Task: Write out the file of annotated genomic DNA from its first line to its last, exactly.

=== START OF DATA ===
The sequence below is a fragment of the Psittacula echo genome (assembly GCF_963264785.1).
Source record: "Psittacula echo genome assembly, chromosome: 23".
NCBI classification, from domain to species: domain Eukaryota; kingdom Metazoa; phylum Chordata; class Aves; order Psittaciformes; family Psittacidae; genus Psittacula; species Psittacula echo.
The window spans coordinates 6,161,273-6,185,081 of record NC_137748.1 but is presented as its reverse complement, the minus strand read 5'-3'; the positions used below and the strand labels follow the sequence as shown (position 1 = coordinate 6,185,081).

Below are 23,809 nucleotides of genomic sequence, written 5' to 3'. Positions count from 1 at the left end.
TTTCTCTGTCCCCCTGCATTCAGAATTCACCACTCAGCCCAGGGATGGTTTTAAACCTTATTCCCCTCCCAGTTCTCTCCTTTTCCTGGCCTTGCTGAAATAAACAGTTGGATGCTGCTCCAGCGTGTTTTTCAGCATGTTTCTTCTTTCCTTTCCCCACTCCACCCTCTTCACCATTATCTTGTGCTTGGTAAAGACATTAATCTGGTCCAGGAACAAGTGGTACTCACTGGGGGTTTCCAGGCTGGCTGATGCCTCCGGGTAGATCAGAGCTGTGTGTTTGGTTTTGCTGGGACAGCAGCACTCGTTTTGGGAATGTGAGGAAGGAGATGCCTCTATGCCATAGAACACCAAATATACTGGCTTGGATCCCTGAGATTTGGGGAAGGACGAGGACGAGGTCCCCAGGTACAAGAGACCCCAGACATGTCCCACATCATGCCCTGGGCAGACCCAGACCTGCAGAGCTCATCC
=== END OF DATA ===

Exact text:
The sequence below is a fragment of the Psittacula echo genome (assembly GCF_963264785.1).
Source record: "Psittacula echo genome assembly, chromosome: 23".
NCBI classification, from domain to species: domain Eukaryota; kingdom Metazoa; phylum Chordata; class Aves; order Psittaciformes; family Psittacidae; genus Psittacula; species Psittacula echo.
The window spans coordinates 6,161,273-6,185,081 of record NC_137748.1 but is presented as its reverse complement, the minus strand read 5'-3'; the positions used below and the strand labels follow the sequence as shown (position 1 = coordinate 6,185,081).

Below are 23,809 nucleotides of genomic sequence, written 5' to 3'. Positions count from 1 at the left end.
TTTCTCTGTCCCCCTGCATTCAGAATTCACCACTCAGCCCAGGGATGGTTTTAAACCTTATTCCCCTCCCAGTTCTCTCCTTTTCCTGGCCTTGCTGAAATAAACAGTTGGATGCTGCTCCAGCGTGTTTTTCAGCATGTTTCTTCTTTCCTTTCCCCACTCCACCCTCTTCACCATTATCTTGTGCTTGGTAAAGACATTAATCTGGTCCAGGAACAAGTGGTACTCACTGGGGGTTTCCAGGCTGGCTGATGCCTCCGGGTAGATCAGAGCTGTGTGTTTGGTTTTGCTGGGACAGCAGCACTCGTTTTGGGAATGTGAGGAAGGAGATGCCTCTATGCCATAGAACACCAAATATACTGGCTTGGATCCCTGAGATTTGGGGAAGGACGAGGACGAGGTCCCCAGGTACAAGAGACCCCAGACATGTCCCACATCATGCCCTGGGCAGACCCAGACCTGCAGAGCTCATCC